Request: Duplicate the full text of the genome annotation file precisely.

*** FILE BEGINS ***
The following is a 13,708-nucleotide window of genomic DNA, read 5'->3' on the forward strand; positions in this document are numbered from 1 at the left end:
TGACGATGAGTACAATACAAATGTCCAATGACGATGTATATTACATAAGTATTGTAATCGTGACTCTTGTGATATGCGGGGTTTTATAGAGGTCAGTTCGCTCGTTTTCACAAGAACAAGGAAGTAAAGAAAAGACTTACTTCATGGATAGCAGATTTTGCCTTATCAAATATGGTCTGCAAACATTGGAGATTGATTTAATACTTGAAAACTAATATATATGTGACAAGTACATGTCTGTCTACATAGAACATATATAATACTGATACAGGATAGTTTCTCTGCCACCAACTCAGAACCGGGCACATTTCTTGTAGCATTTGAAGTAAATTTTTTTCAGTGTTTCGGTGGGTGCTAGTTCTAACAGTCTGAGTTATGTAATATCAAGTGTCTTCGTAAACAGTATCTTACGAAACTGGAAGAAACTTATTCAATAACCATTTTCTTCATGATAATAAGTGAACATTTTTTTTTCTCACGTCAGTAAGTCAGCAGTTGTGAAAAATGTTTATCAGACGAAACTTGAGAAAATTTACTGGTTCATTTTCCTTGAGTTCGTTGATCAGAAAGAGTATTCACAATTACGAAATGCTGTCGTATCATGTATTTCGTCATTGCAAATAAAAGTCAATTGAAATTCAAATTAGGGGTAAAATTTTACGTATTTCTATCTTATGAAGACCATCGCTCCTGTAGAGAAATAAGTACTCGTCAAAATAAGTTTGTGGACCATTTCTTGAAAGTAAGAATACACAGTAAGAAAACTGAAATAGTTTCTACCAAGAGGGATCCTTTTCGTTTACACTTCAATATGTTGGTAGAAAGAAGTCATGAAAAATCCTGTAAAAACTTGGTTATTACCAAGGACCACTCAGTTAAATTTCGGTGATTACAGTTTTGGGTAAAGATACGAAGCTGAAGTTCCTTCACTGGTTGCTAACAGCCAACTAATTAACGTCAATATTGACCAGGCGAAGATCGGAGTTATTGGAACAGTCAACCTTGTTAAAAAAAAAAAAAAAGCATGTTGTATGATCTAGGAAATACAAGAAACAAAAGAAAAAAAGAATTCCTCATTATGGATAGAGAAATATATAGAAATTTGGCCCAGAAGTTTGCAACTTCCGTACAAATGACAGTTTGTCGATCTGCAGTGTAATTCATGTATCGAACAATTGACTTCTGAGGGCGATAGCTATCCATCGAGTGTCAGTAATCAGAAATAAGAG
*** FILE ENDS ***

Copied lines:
The following is a 13,708-nucleotide window of genomic DNA, read 5'->3' on the forward strand; positions in this document are numbered from 1 at the left end:
TGACGATGAGTACAATACAAATGTCCAATGACGATGTATATTACATAAGTATTGTAATCGTGACTCTTGTGATATGCGGGGTTTTATAGAGGTCAGTTCGCTCGTTTTCACAAGAACAAGGAAGTAAAGAAAAGACTTACTTCATGGATAGCAGATTTTGCCTTATCAAATATGGTCTGCAAACATTGGAGATTGATTTAATACTTGAAAACTAATATATATGTGACAAGTACATGTCTGTCTACATAGAACATATATAATACTGATACAGGATAGTTTCTCTGCCACCAACTCAGAACCGGGCACATTTCTTGTAGCATTTGAAGTAAATTTTTTTCAGTGTTTCGGTGGGTGCTAGTTCTAACAGTCTGAGTTATGTAATATCAAGTGTCTTCGTAAACAGTATCTTACGAAACTGGAAGAAACTTATTCAATAACCATTTTCTTCATGATAATAAGTGAACATTTTTTTTTCTCACGTCAGTAAGTCAGCAGTTGTGAAAAATGTTTATCAGACGAAACTTGAGAAAATTTACTGGTTCATTTTCCTTGAGTTCGTTGATCAGAAAGAGTATTCACAATTACGAAATGCTGTCGTATCATGTATTTCGTCATTGCAAATAAAAGTCAATTGAAATTCAAATTAGGGGTAAAATTTTACGTATTTCTATCTTATGAAGACCATCGCTCCTGTAGAGAAATAAGTACTCGTCAAAATAAGTTTGTGGACCATTTCTTGAAAGTAAGAATACACAGTAAGAAAACTGAAATAGTTTCTACCAAGAGGGATCCTTTTCGTTTACACTTCAATATGTTGGTAGAAAGAAGTCATGAAAAATCCTGTAAAAACTTGGTTATTACCAAGGACCACTCAGTTAAATTTCGGTGATTACAGTTTTGGGTAAAGATACGAAGCTGAAGTTCCTTCACTGGTTGCTAACAGCCAACTAATTAACGTCAATATTGACCAGGCGAAGATCGGAGTTATTGGAACAGTCAACCTTGTTAAAAAAAAAAAAAAAGCATGTTGTATGATCTAGGAAATACAAGAAACAAAAGAAAAAAAGAATTCCTCATTATGGATAGAGAAATATATAGAAATTTGGCCCAGAAGTTTGCAACTTCCGTACAAATGACAGTTTGTCGATCTGCAGTGTAATTCATGTATCGAACAATTGACTTCTGAGGGCGATAGCTATCCATCGAGTGTCAGTAATCAGAAATAAGAG